).
Primary cultures for studies of cell regulation and physiology in intestinal epithelium
.
Annu. Rev. Physiol
.
56
,
399
417
.
Fernandes
,
P. L.
,
Ferreira
,
H. G.
and
Ferreira
,
K. T. G.
(
1989
).
The coupled movements of sodium and chloride across the basolateral membrane of frog skin epithelium
.
J. Physiol., Lond
.
416
,
403
420
.
Ferreira
,
K. T. G.
,
Fernandes
,
P. L.
and
Ferreira
,
H. G.
(
1992
).
Ion transport across the epithelium of rabbit caecum
.
Biochim. Biophys. Acta
1175
,
27
36
.
Frizzell
,
R. A.
and
Halm
,
D. R.
(
1990
).
Chloride channels in epithelial cells
.
In Current Topics in Membranes and Transport
, vol.
37
(ed.
F.
Bronner
,
W. V.
Driessche
and
S. I.
Helman
), pp.
247
282
.
New York
:
Academic Press
.
Giraldez
,
F.
and
Ferreira
,
K. T. G.
(
1984
).
Intracellular chloride activity and membrane potential in stripped frog skin (Rana temporaria)
.
Biochim. Biophys. Acta
769
,
625
628
.
Gray
,
M. A.
,
Harris
,
A.
,
Coleman
,
L.
,
Greenwell
,
J. R.
and
Argent
,
B. E.
(
1989
).
Two types of chloride channel on duct cells cultured from human fetal pancreas
.
Am. J. Physiol
.
257
,
C240
C251
.
Hamill
,
O. P.
,
Marty
,
A.
,
Neher
,
E.
,
Sakmann
,
B.
and
Sigworth
,
J. F.
(
1981
).
Improved patch-clamp techniques for high-resolution current recording from cells and cell-free membrane patches
.
Pflügers Arch
.
391
,
85
100
.
Hayslett
,
J. P.
,
Gögelein
,
H.
,
Kunzelmann
,
K.
and
Greger
,
R.
(
1987
).
Characteristics of apical chloride channels in human colon cells (HT29)
.
Pflügers Arch
.
410
,
487
494
.
Horn
,
R.
and
Marty
,
A.
(
1988
).
Muscarinic activation of ionic currents measured by a new whole-cell recording method
.
J. Gen. Physiol
.
92
,
145
159
.
Krick
,
W.
,
Disser
,
J.
,
Hazama
,
A.
,
Burckhardt
,
G.
and
Frömter
,
E.
(
1991
).
Evidence for a cytosolic inhibitor of epithelial chloride channels
.
Pflügers Arch
.
418
,
491
499
.
Kunzelmann
,
K.
,
Pavenstädt
,
H.
and
Greger
,
R.
(
1989
).
Properties and regulation of chloride channels in cystic fibrosis and normal airway cells
.
Pflügers Arch
.
415
,
172
182
.
Kunzelmann
,
K.
,
Tilmann
,
M.
,
Hansen
,
Ch. P.
and
Greger
,
R.
(
1991
).
Inhibition of epithelial chloride channels by cytosol
.
Pflügers Arch
.
418
,
479
490
.
Loretz
,
C. A.
and
Fourtner
,
C. R.
(
1988
).
Funtional characterization of a voltage-gated anion channel from teleost fish intestinal epithelium
.
J. Exp. Biol
.
136
,
383
403
.
Marvão
,
P.
,
Emilio
,
M. G.
,
Ferreira
,
K. G.
,
Fernandes
,
P. L.
and
Ferreira
,
H. G.
(
1994
).
Ion transport in the intestine of Anguilla anguilla: gradients and translocators
.
J. Exp. Biol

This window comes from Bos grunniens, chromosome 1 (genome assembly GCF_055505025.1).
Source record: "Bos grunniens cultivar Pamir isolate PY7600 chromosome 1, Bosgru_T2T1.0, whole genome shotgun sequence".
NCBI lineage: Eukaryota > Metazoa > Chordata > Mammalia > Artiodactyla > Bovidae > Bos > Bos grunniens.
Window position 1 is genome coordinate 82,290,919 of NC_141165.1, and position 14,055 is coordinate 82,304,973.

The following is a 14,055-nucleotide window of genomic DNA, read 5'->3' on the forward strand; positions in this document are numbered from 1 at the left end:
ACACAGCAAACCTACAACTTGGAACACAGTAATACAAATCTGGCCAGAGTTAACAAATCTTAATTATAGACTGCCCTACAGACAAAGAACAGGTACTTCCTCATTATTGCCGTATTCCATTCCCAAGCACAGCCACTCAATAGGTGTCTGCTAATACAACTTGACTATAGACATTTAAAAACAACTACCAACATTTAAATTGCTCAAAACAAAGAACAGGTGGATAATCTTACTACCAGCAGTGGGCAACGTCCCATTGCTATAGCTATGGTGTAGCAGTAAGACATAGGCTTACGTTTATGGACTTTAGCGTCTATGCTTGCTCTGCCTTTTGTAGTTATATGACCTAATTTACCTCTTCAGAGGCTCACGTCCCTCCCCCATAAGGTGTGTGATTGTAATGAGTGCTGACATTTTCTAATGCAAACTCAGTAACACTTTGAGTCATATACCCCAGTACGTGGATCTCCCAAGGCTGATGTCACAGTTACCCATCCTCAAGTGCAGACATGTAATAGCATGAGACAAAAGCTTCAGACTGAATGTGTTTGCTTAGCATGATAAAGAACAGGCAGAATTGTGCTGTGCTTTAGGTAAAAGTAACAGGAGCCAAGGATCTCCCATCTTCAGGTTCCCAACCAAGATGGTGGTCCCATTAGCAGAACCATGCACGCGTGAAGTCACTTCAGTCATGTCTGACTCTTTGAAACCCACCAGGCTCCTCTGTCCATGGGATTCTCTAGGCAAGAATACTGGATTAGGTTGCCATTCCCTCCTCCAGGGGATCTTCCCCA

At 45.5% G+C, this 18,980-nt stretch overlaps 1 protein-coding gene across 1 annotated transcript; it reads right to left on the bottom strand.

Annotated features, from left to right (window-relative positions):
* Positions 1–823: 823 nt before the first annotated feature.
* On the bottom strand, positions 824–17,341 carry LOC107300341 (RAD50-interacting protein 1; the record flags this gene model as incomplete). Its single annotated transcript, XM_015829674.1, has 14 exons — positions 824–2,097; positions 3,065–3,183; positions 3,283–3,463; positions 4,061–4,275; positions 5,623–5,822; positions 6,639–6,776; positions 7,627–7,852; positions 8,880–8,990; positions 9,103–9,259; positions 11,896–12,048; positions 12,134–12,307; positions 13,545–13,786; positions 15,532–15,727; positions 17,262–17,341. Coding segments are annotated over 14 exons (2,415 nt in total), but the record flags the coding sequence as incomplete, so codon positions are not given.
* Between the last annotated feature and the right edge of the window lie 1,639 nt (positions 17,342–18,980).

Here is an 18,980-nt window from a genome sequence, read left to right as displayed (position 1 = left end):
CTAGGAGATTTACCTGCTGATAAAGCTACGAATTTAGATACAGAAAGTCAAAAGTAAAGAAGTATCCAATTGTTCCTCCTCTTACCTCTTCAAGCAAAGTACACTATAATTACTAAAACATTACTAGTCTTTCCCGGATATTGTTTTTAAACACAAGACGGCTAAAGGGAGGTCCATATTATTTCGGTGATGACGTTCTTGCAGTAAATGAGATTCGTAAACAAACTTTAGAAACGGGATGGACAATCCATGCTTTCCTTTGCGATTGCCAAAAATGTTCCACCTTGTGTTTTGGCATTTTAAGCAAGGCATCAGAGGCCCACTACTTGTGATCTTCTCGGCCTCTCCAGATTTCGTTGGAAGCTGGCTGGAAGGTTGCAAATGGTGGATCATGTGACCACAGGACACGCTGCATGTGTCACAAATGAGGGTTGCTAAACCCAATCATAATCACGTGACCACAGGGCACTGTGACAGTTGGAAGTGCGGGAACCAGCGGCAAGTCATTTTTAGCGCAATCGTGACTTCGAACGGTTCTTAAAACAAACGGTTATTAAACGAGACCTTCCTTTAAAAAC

.
193
,
97
117
.
Oleson
,
D. R.
,
DeFelice
,
L. J.
and
Donahoe
,
R. M.
(
1993
).
A comparison of K+ channel characteristics in human T cell: Perforated-patch versus whole-cell recording techniques
.
J. Membr. Biol
.
132
,
229
241
.
Poncet
,
V.
,
Tauc
,
M.
,
Bidet
,
M.
and
Poujeol
,
P.
(
1994
).
Chloride channels in the apical membrane of primary cultures of rabbit distal bright convoluted tubule
.
Am. J. Physiol
.
266
,
F543
F553
.
Robinson
,
R. A.
and
Stokes
,
R. H.
(
1959
).
The measurement of chemical potentials
.
In Electrolyte Solutions
.
London
:
Butterworths
. pp.
174
222
.
Schwiebert
,
E. M.
,
Flotte
,
T.
,
Cutting
,
G. R.
and
Guggino
,
W. B.
(
1994
).
Both CFTR and outwardly rectifying chloride channels contribute to cyclic AMP-stimulated whole cell chloride currents
.
Am. J. Physiol
.
266
,
C1464
C1477
.
Solc
,
C K.
and
Wine
,
J. J.
(
1991
).
Swelling-induced and depolarization-induced Cl channels in normal and cystic fibrosis epithelial cells
.
Am. J. Physiol
.
261
,
C658
C674
.
Trischitta
,
F.
,
Denaro
,
M. D.
,
Faggio
,
C.
,
Mandolfino
,
M.
and
Schettino
,
T.
(
1996
).
Different effects of cGMP and cAMP in the intestine of the European eel, Anguilla anguilla
.
J. Comp. Physiol
.
166
,
30
36
.
Trischitta
,
F.
,
Denaro
,
M. G.
,
Faggio
,
C.
and
Schettino
,
T.
(
1992
).
An attempt to determine the mechanisms of chloride exit across the basolateral membrane of eel intestine: use of different chloride transport pathway inhibitors
.
J. Exp. Zool
.
264
,
11
18
.
Willumsen
,
N. J.
and
Hviid Larsen
,
E
. (
1986
).
Membrane potentials and intracellular Cl activity of toad skin epithelium in relation to activation and deactivation of the transepithelial Cl conductance
.
J. Membr. Biol
.
94
,
173
190
.
Yamagishi
,
I.
,
Nagumo
,
N.
,
Oshiro
,
S.
,
Suzuki
,
T.
,
Oya
,
T.
and
Muraki
,
T.
(
1969
).
Electron microscopic observation on the absorptive epithelium of the eel intestine
.
J. Med. Soc. (Toho)
16
,
101
108
.